The Brazilian government plans to modernise the country’s ports and bring them into the 21st century, by channelling private and public investment of an estimated 54 billion reals (US$26 billion).
“We want to welcome in a new era of modernisation of infrastructure and port management,” said the Brazilian president, Dilma Rousseff, at the launch of the Logistics Investment in Ports Programme, last week.
The Programme focuses on public-private partnerships (PPPs) and is intended to allow the country’s communication infrastructures to catch up on what is a recognised delay in modernisation.
With this programme, managed by state planning and logistics company EPL, the Brazilian government plans to boost economic competitiveness by reducing the country’s transport costs.
The ports that will be modernised as part of the programme are located in four regions: The southeast (Espírito Santo, Rio de Janeiro, Itaguaí and Santos), northeast (Cabedelo, Itaqui, Pecém, Suape, Aratu and Porto Sul/Ilhéus), north (Porto Velho, Santana, Manaus/Itacoatiara, Santarém, Vila do Conde and Belém/Miramar/Outeiro) and south (Porto Alegre, Paranaguá/Antonina, São Francisco do Sul, Itajaí/Imbituba and Rio Grande).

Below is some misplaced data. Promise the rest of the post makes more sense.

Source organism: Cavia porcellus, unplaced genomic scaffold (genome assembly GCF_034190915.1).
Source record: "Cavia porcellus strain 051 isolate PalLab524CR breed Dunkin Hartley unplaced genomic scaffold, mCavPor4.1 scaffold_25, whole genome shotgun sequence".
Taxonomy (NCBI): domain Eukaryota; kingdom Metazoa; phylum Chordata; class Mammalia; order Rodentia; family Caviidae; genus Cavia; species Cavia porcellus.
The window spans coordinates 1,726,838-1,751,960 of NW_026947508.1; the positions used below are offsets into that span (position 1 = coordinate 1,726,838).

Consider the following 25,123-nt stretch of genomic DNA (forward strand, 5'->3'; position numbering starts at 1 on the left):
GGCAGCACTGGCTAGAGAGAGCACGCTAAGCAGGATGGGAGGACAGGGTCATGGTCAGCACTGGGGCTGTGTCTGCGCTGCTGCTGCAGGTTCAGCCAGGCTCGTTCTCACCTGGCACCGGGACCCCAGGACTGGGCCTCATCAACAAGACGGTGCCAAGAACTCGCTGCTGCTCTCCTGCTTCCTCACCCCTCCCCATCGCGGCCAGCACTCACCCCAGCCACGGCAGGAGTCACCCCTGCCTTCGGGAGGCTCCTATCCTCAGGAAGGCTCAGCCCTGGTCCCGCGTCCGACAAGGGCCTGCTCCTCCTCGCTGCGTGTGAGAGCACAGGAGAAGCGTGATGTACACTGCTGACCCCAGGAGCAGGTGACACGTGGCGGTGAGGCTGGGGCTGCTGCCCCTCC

The biggest investment will be made in 2014-2015 (US$14.9 billion) and the remaining US$11.2 billion will be invested in 2016-2017.
A further 2.6 billion reals (US$1.25 billion) will be used for road, rail, and river access to the country’s 18 main ports.
Alongside the government plans included in the Accelerated Growth Plan, around 1 billion reals (US$481 million) will be applied by the Transport Ministry and the remainder by the states and the private sector.
The investment is intended to increase the productivity and competitiveness of the country’s ports, whilst also establishing a new legal framework for piloting services, access and entry into ports and construction of private terminals. It is also intended to speed up the process of port leasing and granting of environmental licences.
The sector will also undergo institutional reorganisation. This means that the Ports Secretariat, which is linked to the country’s Presidency, will be responsible for centralisation of port planning, as well as sea, river and lake port management.
Brazil’s logistical modernisation programmes make the country a focus for construction and road and rail management companies on the look out for new business opportunities.
Some 133 billion reals (US$66.5 billion) are expected to be spent on nine sections of road and 12 sections of railway.
Around 91 billion reals are due to be invested in over 10,000 kilometres of railway lines, and 42.5 billion on 7,500 kilometres of roads.
Investment plans to modernise Brazil’s airports and its water and sewerage network is also being finalised in Brasilia. (macauhub)